Cybersecurity in the Geospatial Industry is Still in its Infancy

The headline might seem sensational, but there’s a good reason for it:

Cybersecurity is on shaky ground when it’s not given enough thought, and the possibility of threats is not recognized or considered in service design and data handling. Information security has been a part of IT for a long time, and even regular technology users have come to understand its importance. However, for some reason, cybersecurity has not received the attention it needs in the geospatial industry. Our geospatial industry experts must keep our information security knowledge current and understand its importance in our work.

Lately, there has been a lot of public discussion about the security of geospatial data, and the industry has become aware of several security issues for which solutions are now being urgently sought. While this discussion is ongoing, there are many things we, as experts, can do to improve cybersecurity practices in the entire geospatial industry. Below are ways to incorporate good information security practices into our everyday geospatial work.

It’s possible to utilize role-based access control in geospatial services, which is typical, especially in license-based services. It’s essential to keep both access rights and data up to date. Services can also include solid or multifactor authentication-required login, although this security form has yet to reach the geospatial front. Protecting data by using encrypted transmission channels and storage locations and utilizing known and secure networks is essential.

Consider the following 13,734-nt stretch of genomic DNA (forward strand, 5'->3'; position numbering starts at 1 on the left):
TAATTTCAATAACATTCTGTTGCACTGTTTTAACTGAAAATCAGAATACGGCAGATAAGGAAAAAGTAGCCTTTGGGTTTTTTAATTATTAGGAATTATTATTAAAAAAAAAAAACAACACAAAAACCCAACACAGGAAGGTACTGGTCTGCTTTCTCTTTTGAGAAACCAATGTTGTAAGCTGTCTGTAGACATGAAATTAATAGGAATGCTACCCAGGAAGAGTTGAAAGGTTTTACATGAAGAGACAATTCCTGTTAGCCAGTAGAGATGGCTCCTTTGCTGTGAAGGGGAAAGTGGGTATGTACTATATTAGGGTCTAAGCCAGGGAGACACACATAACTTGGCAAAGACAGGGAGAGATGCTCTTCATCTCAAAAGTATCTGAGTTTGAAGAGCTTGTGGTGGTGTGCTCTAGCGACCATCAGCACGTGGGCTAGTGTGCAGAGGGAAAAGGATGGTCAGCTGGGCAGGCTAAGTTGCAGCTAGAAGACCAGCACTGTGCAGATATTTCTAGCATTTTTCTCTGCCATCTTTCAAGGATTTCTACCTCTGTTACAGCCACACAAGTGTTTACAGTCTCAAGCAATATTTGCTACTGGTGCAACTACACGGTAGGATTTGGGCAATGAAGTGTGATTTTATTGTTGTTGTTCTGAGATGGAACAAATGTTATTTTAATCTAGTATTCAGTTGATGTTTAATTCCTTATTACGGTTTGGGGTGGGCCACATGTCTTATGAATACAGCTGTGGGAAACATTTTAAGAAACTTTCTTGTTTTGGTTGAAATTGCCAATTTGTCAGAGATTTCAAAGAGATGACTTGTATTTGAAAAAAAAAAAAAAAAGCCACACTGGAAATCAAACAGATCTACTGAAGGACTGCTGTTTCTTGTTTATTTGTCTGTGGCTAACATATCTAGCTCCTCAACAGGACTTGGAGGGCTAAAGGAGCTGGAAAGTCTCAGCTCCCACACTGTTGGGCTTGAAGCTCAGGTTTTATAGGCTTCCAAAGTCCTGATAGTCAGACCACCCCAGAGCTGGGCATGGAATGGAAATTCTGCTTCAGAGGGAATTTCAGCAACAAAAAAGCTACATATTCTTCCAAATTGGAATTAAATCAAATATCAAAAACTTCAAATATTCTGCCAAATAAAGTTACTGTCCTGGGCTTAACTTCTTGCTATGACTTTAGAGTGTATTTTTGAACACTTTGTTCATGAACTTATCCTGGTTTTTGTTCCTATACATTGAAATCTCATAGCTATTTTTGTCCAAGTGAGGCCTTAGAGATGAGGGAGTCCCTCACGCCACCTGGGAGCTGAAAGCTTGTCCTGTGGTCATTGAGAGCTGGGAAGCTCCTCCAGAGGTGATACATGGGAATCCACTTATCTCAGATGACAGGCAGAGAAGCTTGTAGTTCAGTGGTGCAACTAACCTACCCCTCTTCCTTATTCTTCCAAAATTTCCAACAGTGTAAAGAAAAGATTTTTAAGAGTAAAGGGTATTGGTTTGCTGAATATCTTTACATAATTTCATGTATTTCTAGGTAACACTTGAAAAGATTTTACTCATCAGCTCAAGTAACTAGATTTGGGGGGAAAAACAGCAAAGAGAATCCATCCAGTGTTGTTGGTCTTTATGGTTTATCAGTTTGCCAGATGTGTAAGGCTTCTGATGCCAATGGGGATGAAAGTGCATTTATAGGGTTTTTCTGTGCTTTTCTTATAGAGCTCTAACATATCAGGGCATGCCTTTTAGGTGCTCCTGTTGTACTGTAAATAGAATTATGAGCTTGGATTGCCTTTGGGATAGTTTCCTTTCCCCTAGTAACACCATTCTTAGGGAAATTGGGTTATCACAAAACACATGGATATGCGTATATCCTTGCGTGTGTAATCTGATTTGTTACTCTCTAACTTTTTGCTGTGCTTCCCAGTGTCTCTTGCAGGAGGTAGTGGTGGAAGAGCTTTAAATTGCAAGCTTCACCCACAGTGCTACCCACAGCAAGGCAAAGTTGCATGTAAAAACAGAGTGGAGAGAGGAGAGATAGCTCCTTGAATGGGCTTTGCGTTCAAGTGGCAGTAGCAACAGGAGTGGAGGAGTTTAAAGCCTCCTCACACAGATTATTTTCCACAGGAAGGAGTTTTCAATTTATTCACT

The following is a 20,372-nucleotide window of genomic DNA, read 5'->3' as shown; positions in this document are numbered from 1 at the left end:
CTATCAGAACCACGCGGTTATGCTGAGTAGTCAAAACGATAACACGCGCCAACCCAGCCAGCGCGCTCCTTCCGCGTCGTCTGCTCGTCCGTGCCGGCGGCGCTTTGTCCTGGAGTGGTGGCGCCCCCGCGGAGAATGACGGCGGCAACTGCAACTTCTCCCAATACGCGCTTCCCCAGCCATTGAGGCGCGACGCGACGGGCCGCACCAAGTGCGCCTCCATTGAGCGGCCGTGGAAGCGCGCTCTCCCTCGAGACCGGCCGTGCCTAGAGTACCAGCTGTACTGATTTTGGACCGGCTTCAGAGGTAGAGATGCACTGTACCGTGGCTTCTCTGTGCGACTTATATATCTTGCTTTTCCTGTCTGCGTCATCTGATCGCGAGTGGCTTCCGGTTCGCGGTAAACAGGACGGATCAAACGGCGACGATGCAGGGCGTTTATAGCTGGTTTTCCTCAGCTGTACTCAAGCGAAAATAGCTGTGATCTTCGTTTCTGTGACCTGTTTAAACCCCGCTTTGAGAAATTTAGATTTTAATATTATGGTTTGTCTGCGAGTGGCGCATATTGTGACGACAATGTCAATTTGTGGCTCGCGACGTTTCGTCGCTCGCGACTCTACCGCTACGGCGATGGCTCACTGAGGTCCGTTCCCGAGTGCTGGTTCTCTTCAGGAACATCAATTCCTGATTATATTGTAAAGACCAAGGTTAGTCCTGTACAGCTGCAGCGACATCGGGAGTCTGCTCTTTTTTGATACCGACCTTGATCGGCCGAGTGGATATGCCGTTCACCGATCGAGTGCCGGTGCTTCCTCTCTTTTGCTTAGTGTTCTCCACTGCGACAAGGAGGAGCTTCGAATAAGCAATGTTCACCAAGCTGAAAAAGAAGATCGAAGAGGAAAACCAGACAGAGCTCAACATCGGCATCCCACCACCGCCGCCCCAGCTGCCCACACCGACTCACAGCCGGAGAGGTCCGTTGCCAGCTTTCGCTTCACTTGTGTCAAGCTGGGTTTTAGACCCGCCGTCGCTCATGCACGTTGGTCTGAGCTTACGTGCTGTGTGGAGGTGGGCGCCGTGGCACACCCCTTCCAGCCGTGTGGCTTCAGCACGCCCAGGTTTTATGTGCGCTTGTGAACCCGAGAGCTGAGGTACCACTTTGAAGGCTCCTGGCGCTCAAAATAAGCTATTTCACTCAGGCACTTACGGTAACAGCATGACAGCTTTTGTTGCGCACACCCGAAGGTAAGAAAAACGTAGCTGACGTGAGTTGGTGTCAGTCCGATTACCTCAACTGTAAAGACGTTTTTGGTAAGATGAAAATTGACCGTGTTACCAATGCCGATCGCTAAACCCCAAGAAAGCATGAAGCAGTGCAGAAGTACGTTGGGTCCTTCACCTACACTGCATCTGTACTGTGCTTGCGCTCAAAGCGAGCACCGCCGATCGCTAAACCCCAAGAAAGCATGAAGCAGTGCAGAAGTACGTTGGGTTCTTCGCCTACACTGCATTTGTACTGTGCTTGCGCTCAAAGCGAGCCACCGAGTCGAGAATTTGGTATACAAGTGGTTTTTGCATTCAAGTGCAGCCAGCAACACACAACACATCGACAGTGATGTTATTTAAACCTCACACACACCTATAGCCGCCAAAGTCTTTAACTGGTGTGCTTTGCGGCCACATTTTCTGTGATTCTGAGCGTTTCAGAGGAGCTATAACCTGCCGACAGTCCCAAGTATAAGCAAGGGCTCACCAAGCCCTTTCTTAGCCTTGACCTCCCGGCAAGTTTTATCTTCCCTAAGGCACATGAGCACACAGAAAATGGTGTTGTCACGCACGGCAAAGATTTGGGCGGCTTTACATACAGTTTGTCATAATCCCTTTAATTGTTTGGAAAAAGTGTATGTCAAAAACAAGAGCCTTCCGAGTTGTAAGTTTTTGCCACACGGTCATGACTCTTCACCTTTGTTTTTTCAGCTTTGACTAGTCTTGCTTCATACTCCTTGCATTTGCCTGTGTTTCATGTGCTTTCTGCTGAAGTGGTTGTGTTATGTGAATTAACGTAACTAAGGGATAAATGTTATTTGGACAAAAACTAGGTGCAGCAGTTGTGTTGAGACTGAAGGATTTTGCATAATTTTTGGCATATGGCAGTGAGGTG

It’s crucial to familiarize oneself with the best practices in the field and act accordingly. It is particularly important to be aware of the vulnerabilities of the services and tools used and to react quickly to any changes. This requires incorporating a security assessment into all implemented services. When the lifecycle, update cycle, and known vulnerabilities of used technologies are known, it becomes easier and more effective to prepare for and react to potential threats. Additionally, the assessment helps choose the most suitable, stable, and secure technologies for the service and reminds us to keep the used systems current.

Here’s where the geospatial industry needs to improve! Regular information security audits, penetration testing, and monitoring of service use help identify vulnerabilities and improve stability. Unusual activity can be automatically detected by monitoring the use of the service and notifying the service administrator, enabling a quick response and, if necessary, shutting down the service where a threat has been detected. Threat prevention and monitoring include appropriate authentication, authorization, input checking, and identifying and monitoring unusual or harmful calls. Additionally, precise data checks should be used to prevent potential injections hidden in the data that can lead to widespread vulnerabilities.

However, the most essential aspect of promoting and implementing cybersecurity in geospatial data is identifying and recognizing potential risks. Therefore, we should also make more noise about information security issues in the geospatial industry, educate ourselves in cybersecurity, discuss the general security situation, and close the security gaps in our services.

When risks are known, remembered, and discussed, they are also easier to consider as part of everyday work!